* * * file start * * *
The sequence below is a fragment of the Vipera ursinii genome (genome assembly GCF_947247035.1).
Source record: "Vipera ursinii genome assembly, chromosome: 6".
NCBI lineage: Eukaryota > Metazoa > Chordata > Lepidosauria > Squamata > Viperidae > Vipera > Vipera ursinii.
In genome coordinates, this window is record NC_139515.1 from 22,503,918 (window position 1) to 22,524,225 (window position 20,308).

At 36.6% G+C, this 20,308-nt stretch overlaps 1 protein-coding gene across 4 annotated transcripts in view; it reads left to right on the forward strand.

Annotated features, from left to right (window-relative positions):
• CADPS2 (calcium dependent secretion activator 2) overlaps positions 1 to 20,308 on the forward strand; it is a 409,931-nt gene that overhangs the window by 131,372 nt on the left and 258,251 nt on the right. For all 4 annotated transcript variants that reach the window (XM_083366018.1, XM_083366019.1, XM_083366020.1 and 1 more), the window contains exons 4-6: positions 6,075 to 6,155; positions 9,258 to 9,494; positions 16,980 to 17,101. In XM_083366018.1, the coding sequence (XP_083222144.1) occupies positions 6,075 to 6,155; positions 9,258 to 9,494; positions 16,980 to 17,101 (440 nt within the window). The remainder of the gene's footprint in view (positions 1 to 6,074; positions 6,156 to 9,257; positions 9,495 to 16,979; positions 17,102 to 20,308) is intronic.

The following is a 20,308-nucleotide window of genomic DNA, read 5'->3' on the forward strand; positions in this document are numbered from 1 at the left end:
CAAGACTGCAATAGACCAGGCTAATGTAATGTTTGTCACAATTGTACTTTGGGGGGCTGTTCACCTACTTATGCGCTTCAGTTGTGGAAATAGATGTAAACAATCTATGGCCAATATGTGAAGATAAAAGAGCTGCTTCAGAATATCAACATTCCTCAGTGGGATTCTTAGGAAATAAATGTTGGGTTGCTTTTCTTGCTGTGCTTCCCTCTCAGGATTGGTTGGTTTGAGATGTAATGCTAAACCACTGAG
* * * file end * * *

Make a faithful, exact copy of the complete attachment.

The sequence below is a fragment of the Vipera ursinii genome (genome assembly GCF_947247035.1).
Source record: "Vipera ursinii genome assembly, chromosome: 6".
NCBI lineage: Eukaryota > Metazoa > Chordata > Lepidosauria > Squamata > Viperidae > Vipera > Vipera ursinii.
In genome coordinates, this window is record NC_139515.1 from 22,503,918 (window position 1) to 22,524,225 (window position 20,308).

At 36.6% G+C, this 20,308-nt stretch overlaps 1 protein-coding gene across 4 annotated transcripts in view; it reads left to right on the forward strand.

Annotated features, from left to right (window-relative positions):
• CADPS2 (calcium dependent secretion activator 2) overlaps positions 1 to 20,308 on the forward strand; it is a 409,931-nt gene that overhangs the window by 131,372 nt on the left and 258,251 nt on the right. For all 4 annotated transcript variants that reach the window (XM_083366018.1, XM_083366019.1, XM_083366020.1 and 1 more), the window contains exons 4-6: positions 6,075 to 6,155; positions 9,258 to 9,494; positions 16,980 to 17,101. In XM_083366018.1, the coding sequence (XP_083222144.1) occupies positions 6,075 to 6,155; positions 9,258 to 9,494; positions 16,980 to 17,101 (440 nt within the window). The remainder of the gene's footprint in view (positions 1 to 6,074; positions 6,156 to 9,257; positions 9,495 to 16,979; positions 17,102 to 20,308) is intronic.

The following is a 20,308-nucleotide window of genomic DNA, read 5'->3' on the forward strand; positions in this document are numbered from 1 at the left end:
CAAGACTGCAATAGACCAGGCTAATGTAATGTTTGTCACAATTGTACTTTGGGGGGCTGTTCACCTACTTATGCGCTTCAGTTGTGGAAATAGATGTAAACAATCTATGGCCAATATGTGAAGATAAAAGAGCTGCTTCAGAATATCAACATTCCTCAGTGGGATTCTTAGGAAATAAATGTTGGGTTGCTTTTCTTGCTGTGCTTCCCTCTCAGGATTGGTTGGTTTGAGATGTAATGCTAAACCACTGAG